Being able to measure and demonstrate “impact” has become a key part of modern philanthropy.
In one sense it is hard to argue with this ambition. Surely we all want to know whether the work we are doing or the donations we are making are actually having an effect on the issues we are trying to address, so that we can be confident we aren’t simply wasting our resources?
However, in recent times the notion of impact measurement has become more controversial. Critics arguing that in practice it has become another tool for imposing the views and priorities of donors or funders, and that it merely entrenches existing asymmetric power dynamics within philanthropy.
Furthermore, it is argued, current measures are too often aimed at the level of individual organisations rather than overall systems. By demanding that we can always draw a direct line between interventions and outcomes, we reinforce a mistaken notion that complex social and environmental problems can be solved by individual philanthropists or funders. In reality, however, genuine social change is almost always the result of the interaction and collaboration between multiple different actors, whose individual contribution may be difficult to quantify.
The focus on impact measurement can also bring particular challenges when it comes to advocacy and campaigning for social change, rather than the provision of services, since the link between intervention and outcome is likely to be more diffuse and stretched over a longer time period in these cases. The danger is that if donors and funders are inflexible in their demands for impact metrics, they will either end up imposing unsuitable measures on campaigning and advocacy activities, or will simply stick to funding more easily-measurable activities and outcomes in their desire to prove impact.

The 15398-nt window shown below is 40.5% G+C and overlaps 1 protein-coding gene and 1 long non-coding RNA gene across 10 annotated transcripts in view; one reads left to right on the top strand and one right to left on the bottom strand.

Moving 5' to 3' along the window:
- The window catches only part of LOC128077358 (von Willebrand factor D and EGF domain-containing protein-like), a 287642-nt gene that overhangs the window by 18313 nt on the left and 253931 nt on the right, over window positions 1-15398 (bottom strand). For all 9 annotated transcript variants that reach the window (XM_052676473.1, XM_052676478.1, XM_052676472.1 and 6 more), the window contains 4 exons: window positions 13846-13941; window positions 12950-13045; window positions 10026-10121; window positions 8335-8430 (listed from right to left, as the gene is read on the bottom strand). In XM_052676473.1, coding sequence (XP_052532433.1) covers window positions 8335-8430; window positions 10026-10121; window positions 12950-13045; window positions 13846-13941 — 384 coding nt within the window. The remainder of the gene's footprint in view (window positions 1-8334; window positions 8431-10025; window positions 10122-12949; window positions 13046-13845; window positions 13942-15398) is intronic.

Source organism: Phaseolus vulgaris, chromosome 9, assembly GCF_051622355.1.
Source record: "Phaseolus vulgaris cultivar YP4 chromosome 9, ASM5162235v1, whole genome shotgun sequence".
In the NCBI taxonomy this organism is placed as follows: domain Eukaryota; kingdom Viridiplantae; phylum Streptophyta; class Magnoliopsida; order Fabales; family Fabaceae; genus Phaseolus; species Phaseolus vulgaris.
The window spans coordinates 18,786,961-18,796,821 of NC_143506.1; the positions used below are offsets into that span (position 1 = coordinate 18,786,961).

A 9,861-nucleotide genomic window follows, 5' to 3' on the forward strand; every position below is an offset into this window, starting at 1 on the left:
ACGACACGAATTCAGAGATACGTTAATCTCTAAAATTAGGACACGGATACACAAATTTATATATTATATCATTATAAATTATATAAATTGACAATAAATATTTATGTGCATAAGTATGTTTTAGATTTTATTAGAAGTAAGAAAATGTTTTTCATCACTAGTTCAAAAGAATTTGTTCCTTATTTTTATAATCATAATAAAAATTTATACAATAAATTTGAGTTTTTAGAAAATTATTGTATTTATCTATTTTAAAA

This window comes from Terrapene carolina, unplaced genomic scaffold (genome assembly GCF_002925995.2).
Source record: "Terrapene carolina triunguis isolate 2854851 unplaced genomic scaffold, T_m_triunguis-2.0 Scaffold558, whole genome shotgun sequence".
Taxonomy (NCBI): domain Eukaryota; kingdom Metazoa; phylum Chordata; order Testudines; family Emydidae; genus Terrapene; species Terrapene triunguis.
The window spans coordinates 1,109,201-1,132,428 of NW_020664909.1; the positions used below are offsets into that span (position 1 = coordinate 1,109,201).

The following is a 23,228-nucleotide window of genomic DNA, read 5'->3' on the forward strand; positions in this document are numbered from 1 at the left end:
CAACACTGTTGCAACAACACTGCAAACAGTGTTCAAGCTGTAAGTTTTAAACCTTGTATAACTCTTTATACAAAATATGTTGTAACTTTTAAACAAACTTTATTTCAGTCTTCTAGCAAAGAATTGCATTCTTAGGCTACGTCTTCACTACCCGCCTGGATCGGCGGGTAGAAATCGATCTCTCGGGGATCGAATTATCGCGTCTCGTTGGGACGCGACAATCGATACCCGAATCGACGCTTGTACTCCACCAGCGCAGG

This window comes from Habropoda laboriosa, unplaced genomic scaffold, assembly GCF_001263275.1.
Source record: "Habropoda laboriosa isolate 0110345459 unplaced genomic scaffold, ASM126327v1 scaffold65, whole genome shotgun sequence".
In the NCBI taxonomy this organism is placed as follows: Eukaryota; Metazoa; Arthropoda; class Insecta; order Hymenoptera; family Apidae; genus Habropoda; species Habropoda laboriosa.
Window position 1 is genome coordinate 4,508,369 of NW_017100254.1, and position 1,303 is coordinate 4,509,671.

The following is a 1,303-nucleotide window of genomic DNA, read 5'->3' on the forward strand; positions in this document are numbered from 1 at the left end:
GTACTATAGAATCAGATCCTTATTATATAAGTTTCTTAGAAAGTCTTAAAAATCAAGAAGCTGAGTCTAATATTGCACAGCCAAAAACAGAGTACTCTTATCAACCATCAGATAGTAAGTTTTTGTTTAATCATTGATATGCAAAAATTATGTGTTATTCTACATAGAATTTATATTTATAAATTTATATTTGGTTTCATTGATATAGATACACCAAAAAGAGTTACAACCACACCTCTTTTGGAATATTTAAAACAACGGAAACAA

The point here is not to conclude that “measuring impact is bad”. Some ability to assess the effectiveness of giving is clearly a good thing. However, we need to be alive to the unintended consequences of the choices we make about what to measure. We should also heed Goodhart’s Law, that:
“When a measure becomes a target it ceases to be a good measure”
If we are to capture the full value of philanthropy and civil society, we need to make sure that the measures we have are the right ones. We may also need to accept that there are some things that can never be fully measured, but still have enormous value.
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